Wolf Parts: A Treatise on Story
Wolf Parts by Matt Bell
Reviewed by Cynthia Reeser
Keyhole Press, 2010
Paperback, 50 pp., $8
The epigraph to Wolf Parts comes from Kate Bernheimer, editor of Fairy Tale Review, who writes that "Fairy tales see things as they are. To be real is to know the consequences of becoming. Never to own, and always to die." Bernheimer's words could not have been selected more carefully, more particularly, speaking as they do to the reality of fairy tales, which so often acknowledge the persistence and finality of death; Never to own, indeed—nothing, not even the body, is ultimately, finally, one's own.
Here, the tales themselves are wolf parts, literal fractured fairy tales, written and rewritten and splintered and pieced back together to reflect the myriad possibilities of story. Wolf Parts is the quintessential fairy tale dissected. The characters that traditionally accompany the wolf are those he is linked to in endless, circular inevitability, an inevitability as certain as death. These are parts, episodes, and retellings, that indicate both an attempt to break the cycle and the characters' enslavement toward it; there is the resulting failure to escape the binds of story and myth, which ironically, refuse to be broken. Story proves itself stronger than its players:
After Red cut herself out of the wolf's belly [...] she again found herself standing on the path that wound through the forest toward her grandmother's house. [...] Afterward, she went to her grandmother's, where she again discovered the wolf devouring the old woman, and where he waited to devour her too, as he had before. Once again, she was lost, and once again, she cut herself out of his belly and back onto the stony path.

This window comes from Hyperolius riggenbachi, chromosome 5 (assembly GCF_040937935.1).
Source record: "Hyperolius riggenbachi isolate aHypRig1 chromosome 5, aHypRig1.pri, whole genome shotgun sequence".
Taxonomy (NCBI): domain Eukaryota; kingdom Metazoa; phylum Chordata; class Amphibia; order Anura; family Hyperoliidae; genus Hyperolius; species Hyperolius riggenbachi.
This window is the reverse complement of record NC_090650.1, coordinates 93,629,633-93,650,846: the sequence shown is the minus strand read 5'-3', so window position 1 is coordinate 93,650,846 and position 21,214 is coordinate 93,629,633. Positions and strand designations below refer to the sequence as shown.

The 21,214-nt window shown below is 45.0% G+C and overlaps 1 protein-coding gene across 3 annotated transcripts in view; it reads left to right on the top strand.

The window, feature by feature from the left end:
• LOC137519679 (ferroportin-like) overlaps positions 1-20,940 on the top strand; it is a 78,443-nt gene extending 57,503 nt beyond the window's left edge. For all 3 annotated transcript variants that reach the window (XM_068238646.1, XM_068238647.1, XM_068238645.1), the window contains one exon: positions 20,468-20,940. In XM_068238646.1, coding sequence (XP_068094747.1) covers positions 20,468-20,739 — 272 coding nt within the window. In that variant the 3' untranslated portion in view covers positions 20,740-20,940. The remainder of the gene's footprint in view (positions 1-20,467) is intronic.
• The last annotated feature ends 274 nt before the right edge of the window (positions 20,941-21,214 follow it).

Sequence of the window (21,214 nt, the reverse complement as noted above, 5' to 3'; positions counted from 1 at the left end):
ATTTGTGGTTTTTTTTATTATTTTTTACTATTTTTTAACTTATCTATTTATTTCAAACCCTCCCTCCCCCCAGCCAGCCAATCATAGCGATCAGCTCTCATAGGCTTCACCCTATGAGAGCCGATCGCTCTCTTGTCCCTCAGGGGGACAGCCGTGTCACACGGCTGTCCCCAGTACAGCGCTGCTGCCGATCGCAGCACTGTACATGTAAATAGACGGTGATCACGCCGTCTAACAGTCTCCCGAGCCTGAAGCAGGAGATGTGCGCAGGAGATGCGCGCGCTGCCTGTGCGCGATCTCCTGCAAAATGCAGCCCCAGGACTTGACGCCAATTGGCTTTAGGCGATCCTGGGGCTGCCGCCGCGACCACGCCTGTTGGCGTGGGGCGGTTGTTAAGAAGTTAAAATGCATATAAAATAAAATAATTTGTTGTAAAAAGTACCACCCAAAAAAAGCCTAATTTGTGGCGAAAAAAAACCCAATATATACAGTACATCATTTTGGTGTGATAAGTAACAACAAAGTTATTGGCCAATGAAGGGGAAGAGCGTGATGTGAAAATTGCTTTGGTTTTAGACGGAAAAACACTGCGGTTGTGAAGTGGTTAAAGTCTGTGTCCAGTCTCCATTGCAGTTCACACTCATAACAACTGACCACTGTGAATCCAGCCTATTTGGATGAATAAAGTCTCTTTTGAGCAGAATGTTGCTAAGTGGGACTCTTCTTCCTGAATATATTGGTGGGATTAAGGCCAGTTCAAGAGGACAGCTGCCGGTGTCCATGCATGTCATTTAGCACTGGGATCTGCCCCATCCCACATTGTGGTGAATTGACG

The retelling over generations of fairy tales, and how the story lives as such, is made real by its countless retellings and generational re-readings: It is through this that the story, a reflection of reality, is made real and given voice and life, a life that human characters cannot take with them in the end—and there is always an end. Story itself, as made evident in Wolf Parts, represents the persistence of death in the human life cycle and yet captures an immortality that humanity will never be able to achieve, but that its representatives do. It is story as art, as immortal, a signpost to humanity that states, This is who we are/this is who we were. Bell writes of Red that "she trusted her grandmother, even though it hurt worse than anything that had come before": the power of story is evident in the ultimate trust it draws from us.
The episodic structure lends itself to the mincing and dissection of the fairy tale, and with each page (the tales are never more than a page in length), Little Red, the wolf, and the grandmother all turn and return to their natural capacities, at the beginning of every tale existing simultaneously in both their pre- and post-horror states: the wolf is always ready to engorge himself on the flesh of the women, and they always climb, scratch, bite, or knife their way out of his stomach or the bed, ever-fated.
Even beyond the book's episodic structuring, the rhythm of the syntax points to the fatedness of its characters, to the rhythm inherent in the retelling and in the timelessness of the fairy tale. For instance, Bell writes, "And then on the third day, a knock, and on the third knock, a voice." In this particular episode, the grandmother lies in her bed at the mercy of the tale: "Raise the latch, she cried, before she'd fully heard the voice, and certainly before she realized how deep it was, and how terribly unlike a little girl's." And so the story goes, and there is no hope of escape from the narrative.